Florida Hams Prove that Ham Radio Works When Cell Phones Don’t
After a day of exploring the Green Swamp Wildlife Management Area -- which covers 50,692 protected acres in Florida’s Lake, Polk and Sumter Counties -- with his grandson, Joe Cody, KE4WDP, of Winter Haven, Florida, saw that the roads were flooding and becoming hazardous. As he tried to drive out of the area, Cody’s small pick-up truck got bogged down in the mud. Since he was out of cell phone range, Cody tried calling for help on the Dade City 146.880 repeater. Richard Parker, KF4ORW, of Dade City, Florida, heard the call and answered.
After hearing the situation, Parker called 911 in Pasco County, who put him in touch with the dispatch in neighboring Polk County. Cody passed his location on to Parker, who in turn passed it on to the Polk County Sherriff’s Office. “Polk County 911 took over trying to get help,” Parker said. “They called me back several times for more information and I was able to relay information from Joe to them. Then Ted Bulmanski, W4TKB, who is also from Dade City, started monitoring and copying Joe’s information.”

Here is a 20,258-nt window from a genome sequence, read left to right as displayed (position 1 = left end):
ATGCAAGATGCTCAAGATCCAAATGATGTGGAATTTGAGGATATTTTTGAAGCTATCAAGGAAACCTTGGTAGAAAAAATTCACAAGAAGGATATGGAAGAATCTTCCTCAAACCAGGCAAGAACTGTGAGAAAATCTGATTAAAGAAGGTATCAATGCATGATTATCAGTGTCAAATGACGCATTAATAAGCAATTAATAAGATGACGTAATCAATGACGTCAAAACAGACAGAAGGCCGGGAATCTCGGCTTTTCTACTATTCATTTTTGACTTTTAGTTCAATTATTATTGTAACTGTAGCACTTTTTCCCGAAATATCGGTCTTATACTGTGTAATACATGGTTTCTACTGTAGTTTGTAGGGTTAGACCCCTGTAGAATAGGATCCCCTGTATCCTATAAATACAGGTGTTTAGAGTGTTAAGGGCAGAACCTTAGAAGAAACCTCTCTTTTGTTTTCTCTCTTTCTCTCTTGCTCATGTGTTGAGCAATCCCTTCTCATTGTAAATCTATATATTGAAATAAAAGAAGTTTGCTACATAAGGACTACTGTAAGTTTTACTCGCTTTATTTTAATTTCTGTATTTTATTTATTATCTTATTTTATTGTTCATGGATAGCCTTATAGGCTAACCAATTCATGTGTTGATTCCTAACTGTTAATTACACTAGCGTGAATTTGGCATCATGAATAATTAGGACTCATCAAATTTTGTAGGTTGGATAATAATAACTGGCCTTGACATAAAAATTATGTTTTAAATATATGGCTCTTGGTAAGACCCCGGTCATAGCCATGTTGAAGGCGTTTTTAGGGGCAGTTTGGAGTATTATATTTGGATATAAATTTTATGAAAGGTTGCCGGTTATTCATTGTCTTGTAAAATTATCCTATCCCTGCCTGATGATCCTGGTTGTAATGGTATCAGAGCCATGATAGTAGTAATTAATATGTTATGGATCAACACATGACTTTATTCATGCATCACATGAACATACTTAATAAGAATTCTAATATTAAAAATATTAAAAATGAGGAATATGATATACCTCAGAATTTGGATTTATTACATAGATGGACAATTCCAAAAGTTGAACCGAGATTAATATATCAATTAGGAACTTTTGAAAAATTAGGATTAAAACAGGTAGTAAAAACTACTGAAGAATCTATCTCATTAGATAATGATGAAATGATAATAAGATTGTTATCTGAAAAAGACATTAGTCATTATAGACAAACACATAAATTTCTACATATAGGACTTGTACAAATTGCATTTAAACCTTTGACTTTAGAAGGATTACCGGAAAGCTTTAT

About 30 minutes later, Parker saw a helicopter fly over and around Cody’s position, and after another 30 minutes, Cody radioed back on the repeater, saying he was on his way home -- thanks to a Lake County Deputy in a Sherriff’s Office truck that had a winch. “We learned that Joe was eight miles inside Lake County,” Parker explained. “That’s why the Lake County Sherriff’s Office responded instead of the Polk County authorities. The Polk County Sherriff’s Office called me back to say that the helicopter from Lake County found the truck inside Lake County and sent both a deputy from Lake County, as well as a Fish and Game Officer and winched him out of the mud. They called me back to thank us for assisting the stranded pair. Ham radio still works when other forms of communications don’t.” -- Thanks to ARRL West Central Florida Section Public Information Coordinator Kevin Poorman, KV4CT, for the information